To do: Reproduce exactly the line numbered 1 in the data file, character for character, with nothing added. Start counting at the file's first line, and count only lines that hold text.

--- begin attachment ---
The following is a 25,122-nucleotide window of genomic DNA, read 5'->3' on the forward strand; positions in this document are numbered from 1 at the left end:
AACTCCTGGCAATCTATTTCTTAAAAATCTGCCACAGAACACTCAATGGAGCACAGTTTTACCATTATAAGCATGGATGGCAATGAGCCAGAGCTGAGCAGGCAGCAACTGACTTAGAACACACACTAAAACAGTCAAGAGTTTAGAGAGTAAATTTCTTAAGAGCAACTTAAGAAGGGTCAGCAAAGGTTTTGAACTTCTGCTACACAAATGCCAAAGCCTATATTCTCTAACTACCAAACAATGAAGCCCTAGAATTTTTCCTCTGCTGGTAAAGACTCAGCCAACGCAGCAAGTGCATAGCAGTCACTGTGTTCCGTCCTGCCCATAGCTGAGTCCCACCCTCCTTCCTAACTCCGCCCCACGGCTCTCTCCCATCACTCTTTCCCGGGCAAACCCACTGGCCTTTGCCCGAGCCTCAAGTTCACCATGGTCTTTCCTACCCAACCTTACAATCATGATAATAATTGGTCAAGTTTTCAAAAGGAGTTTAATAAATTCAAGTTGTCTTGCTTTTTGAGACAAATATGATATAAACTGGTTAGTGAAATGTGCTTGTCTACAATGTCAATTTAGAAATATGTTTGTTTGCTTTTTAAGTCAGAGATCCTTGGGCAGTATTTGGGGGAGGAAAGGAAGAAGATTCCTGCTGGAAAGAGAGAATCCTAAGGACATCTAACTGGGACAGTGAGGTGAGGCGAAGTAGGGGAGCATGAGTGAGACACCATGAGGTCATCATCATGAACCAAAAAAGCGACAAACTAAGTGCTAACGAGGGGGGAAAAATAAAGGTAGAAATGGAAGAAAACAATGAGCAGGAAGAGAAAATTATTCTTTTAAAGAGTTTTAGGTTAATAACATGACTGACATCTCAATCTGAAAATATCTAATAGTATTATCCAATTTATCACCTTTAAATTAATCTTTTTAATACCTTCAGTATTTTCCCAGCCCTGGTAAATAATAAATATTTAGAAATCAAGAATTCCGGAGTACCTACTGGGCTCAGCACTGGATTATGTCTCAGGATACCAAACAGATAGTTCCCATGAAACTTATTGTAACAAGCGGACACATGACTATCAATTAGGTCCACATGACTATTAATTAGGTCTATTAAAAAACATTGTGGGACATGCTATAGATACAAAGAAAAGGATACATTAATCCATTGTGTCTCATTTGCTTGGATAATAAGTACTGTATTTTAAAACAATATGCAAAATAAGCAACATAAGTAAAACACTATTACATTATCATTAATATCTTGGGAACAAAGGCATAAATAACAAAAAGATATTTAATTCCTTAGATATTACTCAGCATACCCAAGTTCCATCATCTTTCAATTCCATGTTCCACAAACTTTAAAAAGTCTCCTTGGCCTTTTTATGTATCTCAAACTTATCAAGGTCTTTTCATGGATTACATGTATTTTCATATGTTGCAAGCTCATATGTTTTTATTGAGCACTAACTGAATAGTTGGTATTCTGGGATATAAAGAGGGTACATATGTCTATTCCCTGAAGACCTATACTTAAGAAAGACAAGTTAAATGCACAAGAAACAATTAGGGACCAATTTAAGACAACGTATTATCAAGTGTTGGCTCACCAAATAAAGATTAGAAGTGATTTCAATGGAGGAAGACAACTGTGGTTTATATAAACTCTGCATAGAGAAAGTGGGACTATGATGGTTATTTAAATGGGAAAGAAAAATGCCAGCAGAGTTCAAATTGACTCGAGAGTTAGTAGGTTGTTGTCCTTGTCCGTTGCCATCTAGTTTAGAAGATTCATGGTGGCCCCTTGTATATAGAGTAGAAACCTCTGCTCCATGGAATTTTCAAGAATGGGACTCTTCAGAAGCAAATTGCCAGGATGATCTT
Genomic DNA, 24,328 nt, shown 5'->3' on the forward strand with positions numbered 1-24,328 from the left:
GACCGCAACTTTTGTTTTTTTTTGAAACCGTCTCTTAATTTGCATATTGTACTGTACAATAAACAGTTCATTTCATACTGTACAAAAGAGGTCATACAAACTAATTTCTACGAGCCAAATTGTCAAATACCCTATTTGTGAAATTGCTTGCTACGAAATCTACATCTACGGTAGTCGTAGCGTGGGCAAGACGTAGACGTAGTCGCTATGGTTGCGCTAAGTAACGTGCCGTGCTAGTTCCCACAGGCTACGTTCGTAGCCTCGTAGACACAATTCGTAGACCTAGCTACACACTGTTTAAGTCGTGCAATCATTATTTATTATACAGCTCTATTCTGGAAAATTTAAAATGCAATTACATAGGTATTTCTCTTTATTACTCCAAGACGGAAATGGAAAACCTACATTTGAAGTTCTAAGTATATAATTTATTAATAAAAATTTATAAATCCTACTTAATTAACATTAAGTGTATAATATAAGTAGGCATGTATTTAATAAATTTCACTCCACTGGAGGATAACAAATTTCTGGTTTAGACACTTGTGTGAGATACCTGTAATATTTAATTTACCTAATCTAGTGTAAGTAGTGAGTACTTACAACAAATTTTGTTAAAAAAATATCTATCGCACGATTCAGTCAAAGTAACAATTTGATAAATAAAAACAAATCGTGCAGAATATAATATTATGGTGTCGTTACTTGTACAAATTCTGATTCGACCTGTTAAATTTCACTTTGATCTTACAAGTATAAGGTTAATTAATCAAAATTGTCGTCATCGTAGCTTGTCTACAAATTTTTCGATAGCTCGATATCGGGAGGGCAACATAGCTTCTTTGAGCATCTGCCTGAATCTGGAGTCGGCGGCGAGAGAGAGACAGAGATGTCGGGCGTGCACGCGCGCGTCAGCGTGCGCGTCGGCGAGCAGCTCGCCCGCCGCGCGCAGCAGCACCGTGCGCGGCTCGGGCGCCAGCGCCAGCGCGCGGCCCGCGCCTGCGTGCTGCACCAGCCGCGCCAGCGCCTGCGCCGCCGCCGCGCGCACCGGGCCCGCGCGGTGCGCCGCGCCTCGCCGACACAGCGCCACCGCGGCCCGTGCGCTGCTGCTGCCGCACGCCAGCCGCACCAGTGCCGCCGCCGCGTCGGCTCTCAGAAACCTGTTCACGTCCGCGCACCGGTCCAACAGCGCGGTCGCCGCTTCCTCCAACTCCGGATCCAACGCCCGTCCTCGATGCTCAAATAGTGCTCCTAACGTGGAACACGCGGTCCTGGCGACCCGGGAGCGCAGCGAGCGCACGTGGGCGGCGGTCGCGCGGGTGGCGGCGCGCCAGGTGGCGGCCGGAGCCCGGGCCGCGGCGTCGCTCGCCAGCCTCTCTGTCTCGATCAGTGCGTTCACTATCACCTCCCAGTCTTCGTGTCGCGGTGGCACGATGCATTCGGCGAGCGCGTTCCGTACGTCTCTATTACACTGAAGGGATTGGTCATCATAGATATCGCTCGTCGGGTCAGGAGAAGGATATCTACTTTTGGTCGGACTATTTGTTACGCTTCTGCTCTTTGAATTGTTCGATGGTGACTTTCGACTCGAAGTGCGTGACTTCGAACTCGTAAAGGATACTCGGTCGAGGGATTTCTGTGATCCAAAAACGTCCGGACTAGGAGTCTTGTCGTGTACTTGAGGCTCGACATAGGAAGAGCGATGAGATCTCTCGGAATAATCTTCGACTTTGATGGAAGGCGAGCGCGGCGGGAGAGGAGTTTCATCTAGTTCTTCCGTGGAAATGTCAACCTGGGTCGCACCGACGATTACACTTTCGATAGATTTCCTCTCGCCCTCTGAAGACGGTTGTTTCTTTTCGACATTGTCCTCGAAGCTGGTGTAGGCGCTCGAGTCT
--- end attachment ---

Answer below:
The following is a 25,122-nucleotide window of genomic DNA, read 5'->3' on the forward strand; positions in this document are numbered from 1 at the left end: